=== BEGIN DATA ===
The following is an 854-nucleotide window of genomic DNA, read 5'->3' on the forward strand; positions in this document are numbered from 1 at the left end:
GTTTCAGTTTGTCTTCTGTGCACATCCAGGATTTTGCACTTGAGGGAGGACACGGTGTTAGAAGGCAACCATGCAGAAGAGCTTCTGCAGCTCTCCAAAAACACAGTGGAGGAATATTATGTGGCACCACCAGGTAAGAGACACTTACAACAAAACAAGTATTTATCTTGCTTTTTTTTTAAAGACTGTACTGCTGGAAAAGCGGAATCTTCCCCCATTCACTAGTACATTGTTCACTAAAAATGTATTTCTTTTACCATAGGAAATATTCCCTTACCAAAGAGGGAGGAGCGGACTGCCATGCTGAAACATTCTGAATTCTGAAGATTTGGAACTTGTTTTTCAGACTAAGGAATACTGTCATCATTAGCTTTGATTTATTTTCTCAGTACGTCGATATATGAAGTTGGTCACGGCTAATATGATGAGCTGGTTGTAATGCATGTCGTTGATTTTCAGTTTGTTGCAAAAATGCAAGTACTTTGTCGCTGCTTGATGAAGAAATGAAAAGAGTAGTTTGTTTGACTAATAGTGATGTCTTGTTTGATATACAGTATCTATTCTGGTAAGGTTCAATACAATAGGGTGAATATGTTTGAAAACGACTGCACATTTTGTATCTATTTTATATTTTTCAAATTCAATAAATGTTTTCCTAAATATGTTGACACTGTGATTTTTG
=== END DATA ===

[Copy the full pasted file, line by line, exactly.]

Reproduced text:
The following is an 854-nucleotide window of genomic DNA, read 5'->3' on the forward strand; positions in this document are numbered from 1 at the left end:
GTTTCAGTTTGTCTTCTGTGCACATCCAGGATTTTGCACTTGAGGGAGGACACGGTGTTAGAAGGCAACCATGCAGAAGAGCTTCTGCAGCTCTCCAAAAACACAGTGGAGGAATATTATGTGGCACCACCAGGTAAGAGACACTTACAACAAAACAAGTATTTATCTTGCTTTTTTTTTAAAGACTGTACTGCTGGAAAAGCGGAATCTTCCCCCATTCACTAGTACATTGTTCACTAAAAATGTATTTCTTTTACCATAGGAAATATTCCCTTACCAAAGAGGGAGGAGCGGACTGCCATGCTGAAACATTCTGAATTCTGAAGATTTGGAACTTGTTTTTCAGACTAAGGAATACTGTCATCATTAGCTTTGATTTATTTTCTCAGTACGTCGATATATGAAGTTGGTCACGGCTAATATGATGAGCTGGTTGTAATGCATGTCGTTGATTTTCAGTTTGTTGCAAAAATGCAAGTACTTTGTCGCTGCTTGATGAAGAAATGAAAAGAGTAGTTTGTTTGACTAATAGTGATGTCTTGTTTGATATACAGTATCTATTCTGGTAAGGTTCAATACAATAGGGTGAATATGTTTGAAAACGACTGCACATTTTGTATCTATTTTATATTTTTCAAATTCAATAAATGTTTTCCTAAATATGTTGACACTGTGATTTTTG